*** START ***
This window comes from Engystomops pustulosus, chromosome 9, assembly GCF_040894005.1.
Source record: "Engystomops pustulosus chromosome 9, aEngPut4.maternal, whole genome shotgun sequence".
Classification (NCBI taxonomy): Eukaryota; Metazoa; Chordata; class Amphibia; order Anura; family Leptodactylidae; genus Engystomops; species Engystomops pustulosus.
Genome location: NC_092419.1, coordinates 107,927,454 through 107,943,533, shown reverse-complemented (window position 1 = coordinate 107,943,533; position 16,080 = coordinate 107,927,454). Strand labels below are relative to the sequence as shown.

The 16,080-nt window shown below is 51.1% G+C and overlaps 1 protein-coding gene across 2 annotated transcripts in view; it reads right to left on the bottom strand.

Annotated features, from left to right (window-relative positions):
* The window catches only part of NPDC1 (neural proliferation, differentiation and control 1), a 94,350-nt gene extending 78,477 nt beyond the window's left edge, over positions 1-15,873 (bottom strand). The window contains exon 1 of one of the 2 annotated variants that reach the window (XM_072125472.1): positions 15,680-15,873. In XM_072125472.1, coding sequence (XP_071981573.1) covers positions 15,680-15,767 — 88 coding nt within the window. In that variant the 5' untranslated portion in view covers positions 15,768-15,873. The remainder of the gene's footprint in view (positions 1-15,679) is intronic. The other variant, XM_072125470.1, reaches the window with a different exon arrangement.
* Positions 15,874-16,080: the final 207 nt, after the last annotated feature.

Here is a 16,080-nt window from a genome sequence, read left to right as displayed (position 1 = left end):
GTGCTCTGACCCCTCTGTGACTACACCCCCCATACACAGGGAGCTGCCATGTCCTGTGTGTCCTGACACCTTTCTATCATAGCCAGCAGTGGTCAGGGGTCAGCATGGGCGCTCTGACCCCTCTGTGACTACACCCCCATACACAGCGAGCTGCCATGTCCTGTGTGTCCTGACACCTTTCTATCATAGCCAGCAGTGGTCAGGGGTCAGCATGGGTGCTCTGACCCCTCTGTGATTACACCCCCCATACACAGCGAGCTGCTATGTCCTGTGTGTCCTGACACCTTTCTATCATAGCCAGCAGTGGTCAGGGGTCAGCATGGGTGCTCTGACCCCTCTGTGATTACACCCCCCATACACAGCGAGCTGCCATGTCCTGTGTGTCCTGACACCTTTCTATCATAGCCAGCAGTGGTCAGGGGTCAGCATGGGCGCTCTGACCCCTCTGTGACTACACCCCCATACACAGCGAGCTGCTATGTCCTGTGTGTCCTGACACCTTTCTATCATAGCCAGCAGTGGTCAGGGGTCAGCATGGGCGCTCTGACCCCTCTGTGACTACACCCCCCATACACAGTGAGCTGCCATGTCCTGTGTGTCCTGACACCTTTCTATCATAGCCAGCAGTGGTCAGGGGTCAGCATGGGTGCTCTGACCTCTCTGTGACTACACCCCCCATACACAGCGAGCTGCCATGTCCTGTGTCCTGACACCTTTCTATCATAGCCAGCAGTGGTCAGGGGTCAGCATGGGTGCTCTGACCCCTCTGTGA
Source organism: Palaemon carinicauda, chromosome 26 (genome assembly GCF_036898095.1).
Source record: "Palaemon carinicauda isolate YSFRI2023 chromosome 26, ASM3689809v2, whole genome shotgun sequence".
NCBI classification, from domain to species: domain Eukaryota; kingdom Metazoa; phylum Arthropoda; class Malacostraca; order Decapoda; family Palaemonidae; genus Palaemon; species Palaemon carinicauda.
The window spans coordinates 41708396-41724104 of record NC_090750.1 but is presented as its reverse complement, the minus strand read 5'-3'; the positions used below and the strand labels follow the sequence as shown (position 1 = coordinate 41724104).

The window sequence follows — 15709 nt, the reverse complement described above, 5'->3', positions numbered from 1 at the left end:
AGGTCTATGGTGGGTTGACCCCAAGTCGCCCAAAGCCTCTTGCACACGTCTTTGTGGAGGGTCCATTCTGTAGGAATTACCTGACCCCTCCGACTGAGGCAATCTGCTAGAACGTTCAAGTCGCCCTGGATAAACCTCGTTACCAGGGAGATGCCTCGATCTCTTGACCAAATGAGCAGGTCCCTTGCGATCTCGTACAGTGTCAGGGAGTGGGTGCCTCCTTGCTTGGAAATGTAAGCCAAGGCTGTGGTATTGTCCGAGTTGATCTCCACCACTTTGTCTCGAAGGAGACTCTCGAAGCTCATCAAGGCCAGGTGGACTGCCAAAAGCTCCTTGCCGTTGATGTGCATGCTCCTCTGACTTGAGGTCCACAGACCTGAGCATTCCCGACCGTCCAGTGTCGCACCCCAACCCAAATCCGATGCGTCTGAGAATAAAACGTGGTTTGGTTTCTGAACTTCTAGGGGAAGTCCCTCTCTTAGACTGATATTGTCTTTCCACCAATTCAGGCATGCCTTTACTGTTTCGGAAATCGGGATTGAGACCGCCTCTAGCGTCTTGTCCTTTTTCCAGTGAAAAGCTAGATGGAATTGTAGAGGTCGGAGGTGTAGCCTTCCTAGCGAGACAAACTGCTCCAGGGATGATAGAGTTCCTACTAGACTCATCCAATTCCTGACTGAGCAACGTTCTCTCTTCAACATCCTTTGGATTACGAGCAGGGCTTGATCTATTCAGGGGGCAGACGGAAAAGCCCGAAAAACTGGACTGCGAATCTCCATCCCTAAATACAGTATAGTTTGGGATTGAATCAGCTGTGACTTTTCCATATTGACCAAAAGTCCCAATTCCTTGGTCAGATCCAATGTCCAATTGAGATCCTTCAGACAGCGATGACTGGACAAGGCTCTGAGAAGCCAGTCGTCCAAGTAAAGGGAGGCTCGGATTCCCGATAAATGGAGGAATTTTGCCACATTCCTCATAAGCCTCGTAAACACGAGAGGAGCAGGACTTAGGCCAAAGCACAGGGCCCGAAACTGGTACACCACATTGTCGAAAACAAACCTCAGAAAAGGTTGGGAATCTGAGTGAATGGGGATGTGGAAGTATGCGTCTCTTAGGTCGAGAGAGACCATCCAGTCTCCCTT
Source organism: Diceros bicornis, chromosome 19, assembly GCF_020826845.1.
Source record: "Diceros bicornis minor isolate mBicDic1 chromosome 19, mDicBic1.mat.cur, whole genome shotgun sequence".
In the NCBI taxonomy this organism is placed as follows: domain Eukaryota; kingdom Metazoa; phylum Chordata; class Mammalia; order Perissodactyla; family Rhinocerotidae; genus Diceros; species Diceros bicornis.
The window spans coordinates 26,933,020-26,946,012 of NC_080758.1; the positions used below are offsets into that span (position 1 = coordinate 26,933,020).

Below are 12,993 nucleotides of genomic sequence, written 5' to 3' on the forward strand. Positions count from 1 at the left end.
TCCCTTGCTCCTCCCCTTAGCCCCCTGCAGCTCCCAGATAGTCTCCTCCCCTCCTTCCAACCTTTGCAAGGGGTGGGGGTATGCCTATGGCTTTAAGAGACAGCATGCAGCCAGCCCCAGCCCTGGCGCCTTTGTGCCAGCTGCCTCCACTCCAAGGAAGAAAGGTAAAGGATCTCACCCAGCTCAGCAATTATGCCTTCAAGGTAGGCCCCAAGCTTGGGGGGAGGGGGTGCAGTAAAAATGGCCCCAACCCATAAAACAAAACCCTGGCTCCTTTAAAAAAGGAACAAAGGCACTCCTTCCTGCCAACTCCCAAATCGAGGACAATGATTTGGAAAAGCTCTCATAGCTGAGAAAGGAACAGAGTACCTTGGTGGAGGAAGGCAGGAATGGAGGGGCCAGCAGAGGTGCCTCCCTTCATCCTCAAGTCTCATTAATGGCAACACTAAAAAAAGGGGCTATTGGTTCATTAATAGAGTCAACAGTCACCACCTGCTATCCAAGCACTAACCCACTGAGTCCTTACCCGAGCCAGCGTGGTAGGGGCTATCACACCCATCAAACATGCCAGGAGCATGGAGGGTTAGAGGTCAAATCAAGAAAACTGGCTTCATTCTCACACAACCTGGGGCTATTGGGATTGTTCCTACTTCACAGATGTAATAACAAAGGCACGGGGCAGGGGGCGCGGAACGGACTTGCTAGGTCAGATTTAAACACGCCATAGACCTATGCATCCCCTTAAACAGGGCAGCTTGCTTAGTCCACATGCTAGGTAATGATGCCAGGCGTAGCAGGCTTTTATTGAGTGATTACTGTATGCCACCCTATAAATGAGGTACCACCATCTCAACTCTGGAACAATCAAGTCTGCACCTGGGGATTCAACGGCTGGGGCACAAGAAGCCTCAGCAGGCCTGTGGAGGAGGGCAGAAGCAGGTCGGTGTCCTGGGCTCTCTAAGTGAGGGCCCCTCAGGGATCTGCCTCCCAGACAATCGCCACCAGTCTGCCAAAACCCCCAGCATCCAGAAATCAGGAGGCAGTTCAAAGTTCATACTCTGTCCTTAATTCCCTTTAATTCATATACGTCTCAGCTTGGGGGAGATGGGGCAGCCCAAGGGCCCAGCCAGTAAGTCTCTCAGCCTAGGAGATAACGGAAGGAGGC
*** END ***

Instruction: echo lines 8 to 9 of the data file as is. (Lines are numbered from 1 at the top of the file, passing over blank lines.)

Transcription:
* Positions 15,874-16,080: the final 207 nt, after the last annotated feature.

Here is a 16,080-nt window from a genome sequence, read left to right as displayed (position 1 = left end):